Edward Chambré-Hardman – Landscapes

Keith W Roberts considers E. Chambré-Hardman’s landscapes, the creative passion-projects to his famed commercial portraiture… 

Edward Chambré-Hardman (originally from Ireland) is arguably Liverpool’s equivalent of London’s Emil Otto Hoppé, whose economic sustenance, like Hardman, lay in the success of his commercial pictorial portraiture business. Hoppé’s portraits serve like a who’s who of London society from around 1910 to the end of WWII, including anybody of significance or note within politics, literature, arts or theatre.

Although Hardman’s studio at 59 Rodney Street was a far cry from Hoppé’s studio at Millais House, Kensington (named so after the previous occupant, Sir John Everett Millais, the Pre-Raphaelite painter), both men made their initial photographic mark with portraits of the well-heeled from their respective cities. It was also as a result of this day-work that we now benefit from the vast collection of landscapes and cityscapes produced over their active decades.

This selection of pictorial landscapes at the Open Eye date from right across Hardman’s period of photographic activity, and provide an insight into the way in which he viewed the countryside in particular, with almost a desire for nostalgic documentation. This does make a refreshing change from the usual architectural work or cityscapes we normally associate with Hardman’s non-portraiture. Apart from the London Salon link, this sequence of images does, however, still remain fairly arbitrary in terms of selection and doesn’t really achieve anything other than represent vistas Hardman witnessed and subsequently decided to record.

“His most famous work, Birth of the Ark Royal (1950), is a classic example of how he manipulated the image”

It does have to be noted how beautifully presented these works are, demonstrating once again, Hardman’s exquisite technical language. He was a master at re-touching negatives and applied the red opaque fluid to much of his work in order to further control light. His most famous work, Birth of the Ark Royal (1950), is a classic example of how he manipulated the image, by subduing the inherent highlights, in order to provide emphasis upon the pure white ship, which like a ghost-ship almost rises out of the Mersey. This effect could not have been achieved without firstly darkening the prominent white gable-end of the house seen foregrounded to the left of the picture.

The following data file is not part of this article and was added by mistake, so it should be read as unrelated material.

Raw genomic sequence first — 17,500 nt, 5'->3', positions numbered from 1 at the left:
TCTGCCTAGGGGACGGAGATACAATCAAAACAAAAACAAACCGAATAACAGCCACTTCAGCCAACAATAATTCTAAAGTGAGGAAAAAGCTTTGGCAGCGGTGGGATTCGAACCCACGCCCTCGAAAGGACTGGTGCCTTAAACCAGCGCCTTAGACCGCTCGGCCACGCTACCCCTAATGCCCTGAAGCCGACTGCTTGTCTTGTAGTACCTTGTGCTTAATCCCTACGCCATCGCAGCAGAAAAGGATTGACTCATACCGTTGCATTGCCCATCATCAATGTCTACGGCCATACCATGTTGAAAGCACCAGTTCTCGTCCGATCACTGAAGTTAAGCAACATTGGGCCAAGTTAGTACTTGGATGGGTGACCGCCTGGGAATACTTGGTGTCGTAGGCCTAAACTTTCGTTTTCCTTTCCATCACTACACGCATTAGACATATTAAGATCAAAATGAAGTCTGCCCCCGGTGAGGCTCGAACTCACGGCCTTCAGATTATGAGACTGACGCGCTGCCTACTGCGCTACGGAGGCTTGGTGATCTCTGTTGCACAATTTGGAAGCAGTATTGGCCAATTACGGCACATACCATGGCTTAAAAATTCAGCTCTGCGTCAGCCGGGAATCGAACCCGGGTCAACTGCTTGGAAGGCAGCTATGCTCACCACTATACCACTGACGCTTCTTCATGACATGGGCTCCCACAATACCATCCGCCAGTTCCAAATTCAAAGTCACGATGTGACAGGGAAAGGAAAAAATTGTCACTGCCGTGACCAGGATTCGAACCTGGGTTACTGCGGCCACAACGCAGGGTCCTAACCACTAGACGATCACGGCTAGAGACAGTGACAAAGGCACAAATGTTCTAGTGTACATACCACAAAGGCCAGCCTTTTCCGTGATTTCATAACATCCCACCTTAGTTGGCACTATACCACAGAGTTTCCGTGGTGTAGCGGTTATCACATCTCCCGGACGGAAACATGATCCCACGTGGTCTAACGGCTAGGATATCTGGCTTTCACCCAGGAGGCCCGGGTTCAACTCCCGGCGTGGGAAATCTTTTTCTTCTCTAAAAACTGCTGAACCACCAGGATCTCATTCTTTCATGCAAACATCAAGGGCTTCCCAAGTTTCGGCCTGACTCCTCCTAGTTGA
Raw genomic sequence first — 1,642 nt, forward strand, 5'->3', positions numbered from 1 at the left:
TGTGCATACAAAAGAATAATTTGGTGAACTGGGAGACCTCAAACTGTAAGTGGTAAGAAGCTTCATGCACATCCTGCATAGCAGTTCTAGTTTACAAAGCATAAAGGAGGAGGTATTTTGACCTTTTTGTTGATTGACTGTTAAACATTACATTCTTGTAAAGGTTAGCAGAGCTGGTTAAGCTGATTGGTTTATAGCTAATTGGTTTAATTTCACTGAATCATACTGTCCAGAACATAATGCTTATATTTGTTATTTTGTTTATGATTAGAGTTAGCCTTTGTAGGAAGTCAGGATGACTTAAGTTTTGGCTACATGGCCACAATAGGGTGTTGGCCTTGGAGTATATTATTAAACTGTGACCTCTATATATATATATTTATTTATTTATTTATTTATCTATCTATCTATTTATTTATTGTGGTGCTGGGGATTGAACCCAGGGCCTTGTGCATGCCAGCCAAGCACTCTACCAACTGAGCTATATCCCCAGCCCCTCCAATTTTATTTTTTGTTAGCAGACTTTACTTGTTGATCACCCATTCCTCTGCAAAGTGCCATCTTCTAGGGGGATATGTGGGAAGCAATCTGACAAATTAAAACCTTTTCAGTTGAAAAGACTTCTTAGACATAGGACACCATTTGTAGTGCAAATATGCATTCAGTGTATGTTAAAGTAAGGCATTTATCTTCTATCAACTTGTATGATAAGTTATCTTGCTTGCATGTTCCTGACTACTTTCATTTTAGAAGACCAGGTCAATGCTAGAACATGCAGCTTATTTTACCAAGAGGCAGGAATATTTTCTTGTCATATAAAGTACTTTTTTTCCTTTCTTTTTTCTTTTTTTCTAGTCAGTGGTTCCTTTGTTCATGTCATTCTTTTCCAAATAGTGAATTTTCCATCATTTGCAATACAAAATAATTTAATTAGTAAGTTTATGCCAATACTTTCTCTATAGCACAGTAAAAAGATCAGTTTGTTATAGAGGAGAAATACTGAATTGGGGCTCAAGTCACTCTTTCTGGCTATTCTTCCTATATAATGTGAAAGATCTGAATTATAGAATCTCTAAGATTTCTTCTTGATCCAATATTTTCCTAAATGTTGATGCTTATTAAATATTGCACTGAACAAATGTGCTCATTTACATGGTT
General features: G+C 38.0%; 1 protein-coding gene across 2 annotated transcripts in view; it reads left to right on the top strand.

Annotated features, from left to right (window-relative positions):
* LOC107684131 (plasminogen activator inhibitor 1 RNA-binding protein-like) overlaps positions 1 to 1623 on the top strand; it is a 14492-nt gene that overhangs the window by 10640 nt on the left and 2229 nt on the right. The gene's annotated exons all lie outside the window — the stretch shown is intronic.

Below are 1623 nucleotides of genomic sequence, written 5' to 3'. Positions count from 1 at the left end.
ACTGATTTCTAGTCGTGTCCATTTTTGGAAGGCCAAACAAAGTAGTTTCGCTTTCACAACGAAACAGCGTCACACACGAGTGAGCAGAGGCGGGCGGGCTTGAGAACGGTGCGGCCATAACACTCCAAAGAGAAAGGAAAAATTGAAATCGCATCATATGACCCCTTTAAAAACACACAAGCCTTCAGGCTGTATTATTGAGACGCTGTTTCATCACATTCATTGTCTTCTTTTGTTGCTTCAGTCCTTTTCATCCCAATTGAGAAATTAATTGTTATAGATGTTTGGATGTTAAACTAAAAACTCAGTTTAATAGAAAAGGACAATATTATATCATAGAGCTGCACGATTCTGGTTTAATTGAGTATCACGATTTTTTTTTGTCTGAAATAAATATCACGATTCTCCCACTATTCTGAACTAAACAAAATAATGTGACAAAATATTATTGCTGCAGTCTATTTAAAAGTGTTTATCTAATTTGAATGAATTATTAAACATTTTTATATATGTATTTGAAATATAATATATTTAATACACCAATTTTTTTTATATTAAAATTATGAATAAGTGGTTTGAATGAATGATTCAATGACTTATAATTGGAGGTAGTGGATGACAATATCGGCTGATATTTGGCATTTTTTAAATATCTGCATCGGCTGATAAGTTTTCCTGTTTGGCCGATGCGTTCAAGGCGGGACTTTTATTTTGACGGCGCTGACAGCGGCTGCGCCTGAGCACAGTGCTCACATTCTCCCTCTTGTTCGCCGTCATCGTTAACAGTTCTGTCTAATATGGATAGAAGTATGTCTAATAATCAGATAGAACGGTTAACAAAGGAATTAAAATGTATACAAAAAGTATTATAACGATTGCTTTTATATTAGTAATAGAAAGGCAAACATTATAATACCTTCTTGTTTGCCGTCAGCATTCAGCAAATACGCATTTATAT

Predictably the work is once again segregated and categorised for the viewer, which misses the all-important connection between Hardman’s professional and private practice (i.e. Portraiture versus Landscape). It is interesting to analyse Hardman’s commercial activity from his studio register’s, which tells of a considerably increased portraiture workload during WWII, which would be expected. It is the existence of Hardman’s detailed records that sets him apart from others such as Hoppé, in terms of providing a detailed chronology of all his photographic activities and thus offering the ability to accurately determine who was being shot commercially, when he was privately creating these picturesque landscapes.

What is little known about Hardman is that he actually sold what was supposed to be his entire collection to Liverpool Library in 1975 for the grand sum of £2,000, which was probably in response to his exhibition in the same year at Liverpool University’s Senate House entitled 50 Years of Photography. This deal was brokered by the then City Head Librarian, Ralph Malbon, and funds where raised both nationally and regionally, a sizable proportion of which came directly from Sir John Moores.

It was only realised some 11 months after the collection had been taken receipt of by the Library, that Hardman had cherry picked anything that he had considered of any worth, including all his ‘topographical views’ (of which these 14 prints/negatives would have been included) and any notable portraits of dignitaries of the day, including Ivor Novello and Margot Fonteyn.

His entire collection, including negatives, prints, studio registers, indexes, diaries, notebooks and daybooks, are scheduled to be re-united during Spring this year, when the new Library development on William Brown Street opens its doors again for business.

Keith W Roberts

E. Chambré-Hardman continues @ the Open Eye Gallery until the 17th February

Posted on 23/01/2013 by thedoublenegative